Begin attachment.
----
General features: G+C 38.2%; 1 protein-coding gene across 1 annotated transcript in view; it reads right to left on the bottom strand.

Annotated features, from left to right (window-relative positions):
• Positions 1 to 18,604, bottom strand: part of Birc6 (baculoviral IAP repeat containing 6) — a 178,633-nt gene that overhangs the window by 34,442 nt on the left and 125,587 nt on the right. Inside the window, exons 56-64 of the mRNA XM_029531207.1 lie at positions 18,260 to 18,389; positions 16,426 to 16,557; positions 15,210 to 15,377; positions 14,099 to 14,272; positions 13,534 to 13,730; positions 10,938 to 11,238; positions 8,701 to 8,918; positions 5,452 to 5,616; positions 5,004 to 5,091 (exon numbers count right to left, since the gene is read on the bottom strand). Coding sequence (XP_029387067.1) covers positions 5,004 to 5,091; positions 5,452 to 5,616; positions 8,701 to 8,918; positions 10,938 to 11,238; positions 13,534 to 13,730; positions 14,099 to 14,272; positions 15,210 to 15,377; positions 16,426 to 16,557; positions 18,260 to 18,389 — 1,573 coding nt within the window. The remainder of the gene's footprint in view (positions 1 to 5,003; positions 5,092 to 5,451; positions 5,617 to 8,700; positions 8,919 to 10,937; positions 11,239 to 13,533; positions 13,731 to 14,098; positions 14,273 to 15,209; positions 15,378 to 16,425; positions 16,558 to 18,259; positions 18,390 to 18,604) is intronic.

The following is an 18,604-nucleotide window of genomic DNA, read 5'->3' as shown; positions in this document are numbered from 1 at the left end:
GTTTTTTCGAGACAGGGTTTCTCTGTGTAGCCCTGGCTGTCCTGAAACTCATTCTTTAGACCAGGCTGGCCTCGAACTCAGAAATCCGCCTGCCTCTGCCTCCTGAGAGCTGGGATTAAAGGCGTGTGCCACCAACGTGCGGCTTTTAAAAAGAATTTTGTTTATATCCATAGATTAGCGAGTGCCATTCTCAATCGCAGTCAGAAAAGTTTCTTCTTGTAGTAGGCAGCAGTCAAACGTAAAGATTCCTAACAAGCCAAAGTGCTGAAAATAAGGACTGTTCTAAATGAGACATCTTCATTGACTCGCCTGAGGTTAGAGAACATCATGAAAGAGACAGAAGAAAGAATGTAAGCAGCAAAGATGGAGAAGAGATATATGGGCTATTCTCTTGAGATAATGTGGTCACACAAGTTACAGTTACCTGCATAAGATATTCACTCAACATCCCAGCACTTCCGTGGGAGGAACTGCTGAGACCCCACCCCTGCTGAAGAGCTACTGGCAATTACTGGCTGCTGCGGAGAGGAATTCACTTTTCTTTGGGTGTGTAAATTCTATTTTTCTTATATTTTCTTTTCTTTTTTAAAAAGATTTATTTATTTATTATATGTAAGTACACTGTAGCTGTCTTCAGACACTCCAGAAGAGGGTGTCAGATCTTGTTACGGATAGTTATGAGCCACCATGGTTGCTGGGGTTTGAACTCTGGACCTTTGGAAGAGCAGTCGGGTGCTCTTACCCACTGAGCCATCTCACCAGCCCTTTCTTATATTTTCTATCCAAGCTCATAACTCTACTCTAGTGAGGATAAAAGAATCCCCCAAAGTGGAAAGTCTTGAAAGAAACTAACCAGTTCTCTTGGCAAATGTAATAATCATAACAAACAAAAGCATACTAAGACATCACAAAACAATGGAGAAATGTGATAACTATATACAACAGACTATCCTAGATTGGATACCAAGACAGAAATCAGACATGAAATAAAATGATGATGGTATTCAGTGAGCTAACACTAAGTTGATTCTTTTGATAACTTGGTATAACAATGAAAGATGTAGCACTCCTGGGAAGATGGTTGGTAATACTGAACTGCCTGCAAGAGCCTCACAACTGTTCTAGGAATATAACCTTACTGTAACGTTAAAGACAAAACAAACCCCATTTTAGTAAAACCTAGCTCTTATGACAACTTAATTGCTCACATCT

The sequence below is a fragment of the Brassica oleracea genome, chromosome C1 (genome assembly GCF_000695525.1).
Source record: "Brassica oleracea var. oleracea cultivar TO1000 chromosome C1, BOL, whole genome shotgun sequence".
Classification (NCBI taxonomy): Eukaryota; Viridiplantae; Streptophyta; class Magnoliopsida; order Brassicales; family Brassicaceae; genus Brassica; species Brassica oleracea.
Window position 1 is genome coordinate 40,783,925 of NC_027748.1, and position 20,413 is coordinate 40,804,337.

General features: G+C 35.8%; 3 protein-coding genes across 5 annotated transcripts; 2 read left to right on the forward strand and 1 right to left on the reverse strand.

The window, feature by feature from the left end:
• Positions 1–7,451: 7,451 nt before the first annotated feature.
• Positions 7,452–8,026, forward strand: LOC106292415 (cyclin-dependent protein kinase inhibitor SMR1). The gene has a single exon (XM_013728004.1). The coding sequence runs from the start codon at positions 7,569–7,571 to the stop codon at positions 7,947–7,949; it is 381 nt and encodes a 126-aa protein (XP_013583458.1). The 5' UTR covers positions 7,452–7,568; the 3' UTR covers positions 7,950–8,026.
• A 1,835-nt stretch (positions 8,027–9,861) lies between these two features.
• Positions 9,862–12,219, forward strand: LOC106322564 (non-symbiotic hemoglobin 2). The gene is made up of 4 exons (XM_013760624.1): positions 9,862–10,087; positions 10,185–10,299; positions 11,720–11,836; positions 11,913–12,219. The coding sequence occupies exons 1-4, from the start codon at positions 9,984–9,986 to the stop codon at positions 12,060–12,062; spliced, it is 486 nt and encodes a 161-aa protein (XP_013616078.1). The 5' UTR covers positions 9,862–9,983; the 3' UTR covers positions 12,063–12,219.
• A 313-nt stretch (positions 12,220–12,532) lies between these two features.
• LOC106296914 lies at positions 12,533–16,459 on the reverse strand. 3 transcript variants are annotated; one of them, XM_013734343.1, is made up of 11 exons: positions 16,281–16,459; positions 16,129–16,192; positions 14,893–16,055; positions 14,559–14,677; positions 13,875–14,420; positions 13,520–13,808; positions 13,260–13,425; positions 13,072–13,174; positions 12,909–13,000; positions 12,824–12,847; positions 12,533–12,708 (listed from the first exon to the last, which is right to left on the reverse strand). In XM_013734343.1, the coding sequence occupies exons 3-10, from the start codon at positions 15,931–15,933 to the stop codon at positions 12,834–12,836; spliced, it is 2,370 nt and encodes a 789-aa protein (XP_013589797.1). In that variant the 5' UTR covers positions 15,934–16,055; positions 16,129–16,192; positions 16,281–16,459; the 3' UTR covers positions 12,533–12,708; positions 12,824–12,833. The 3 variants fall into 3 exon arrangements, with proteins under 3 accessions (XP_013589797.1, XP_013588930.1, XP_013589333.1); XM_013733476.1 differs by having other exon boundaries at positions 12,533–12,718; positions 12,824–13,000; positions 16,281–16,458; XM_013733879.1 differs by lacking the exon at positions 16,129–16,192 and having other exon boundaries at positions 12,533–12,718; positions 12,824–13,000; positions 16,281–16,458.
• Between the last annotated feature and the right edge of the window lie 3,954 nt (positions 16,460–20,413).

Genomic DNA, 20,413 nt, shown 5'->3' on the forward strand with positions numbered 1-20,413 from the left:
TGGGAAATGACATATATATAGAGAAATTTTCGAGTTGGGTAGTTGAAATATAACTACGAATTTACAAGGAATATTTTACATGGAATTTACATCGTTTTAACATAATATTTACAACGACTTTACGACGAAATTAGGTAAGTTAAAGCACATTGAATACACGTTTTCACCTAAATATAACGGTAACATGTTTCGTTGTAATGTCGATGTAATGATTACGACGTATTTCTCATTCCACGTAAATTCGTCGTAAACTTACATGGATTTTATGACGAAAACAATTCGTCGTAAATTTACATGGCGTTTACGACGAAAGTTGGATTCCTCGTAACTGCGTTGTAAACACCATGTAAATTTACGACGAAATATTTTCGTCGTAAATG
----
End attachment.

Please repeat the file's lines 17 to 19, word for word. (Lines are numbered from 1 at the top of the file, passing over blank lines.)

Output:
• LOC106296914 lies at positions 12,533–16,459 on the reverse strand. 3 transcript variants are annotated; one of them, XM_013734343.1, is made up of 11 exons: positions 16,281–16,459; positions 16,129–16,192; positions 14,893–16,055; positions 14,559–14,677; positions 13,875–14,420; positions 13,520–13,808; positions 13,260–13,425; positions 13,072–13,174; positions 12,909–13,000; positions 12,824–12,847; positions 12,533–12,708 (listed from the first exon to the last, which is right to left on the reverse strand). In XM_013734343.1, the coding sequence occupies exons 3-10, from the start codon at positions 15,931–15,933 to the stop codon at positions 12,834–12,836; spliced, it is 2,370 nt and encodes a 789-aa protein (XP_013589797.1). In that variant the 5' UTR covers positions 15,934–16,055; positions 16,129–16,192; positions 16,281–16,459; the 3' UTR covers positions 12,533–12,708; positions 12,824–12,833. The 3 variants fall into 3 exon arrangements, with proteins under 3 accessions (XP_013589797.1, XP_013588930.1, XP_013589333.1); XM_013733476.1 differs by having other exon boundaries at positions 12,533–12,718; positions 12,824–13,000; positions 16,281–16,458; XM_013733879.1 differs by lacking the exon at positions 16,129–16,192 and having other exon boundaries at positions 12,533–12,718; positions 12,824–13,000; positions 16,281–16,458.
• Between the last annotated feature and the right edge of the window lie 3,954 nt (positions 16,460–20,413).

Genomic DNA, 20,413 nt, shown 5'->3' on the forward strand with positions numbered 1-20,413 from the left: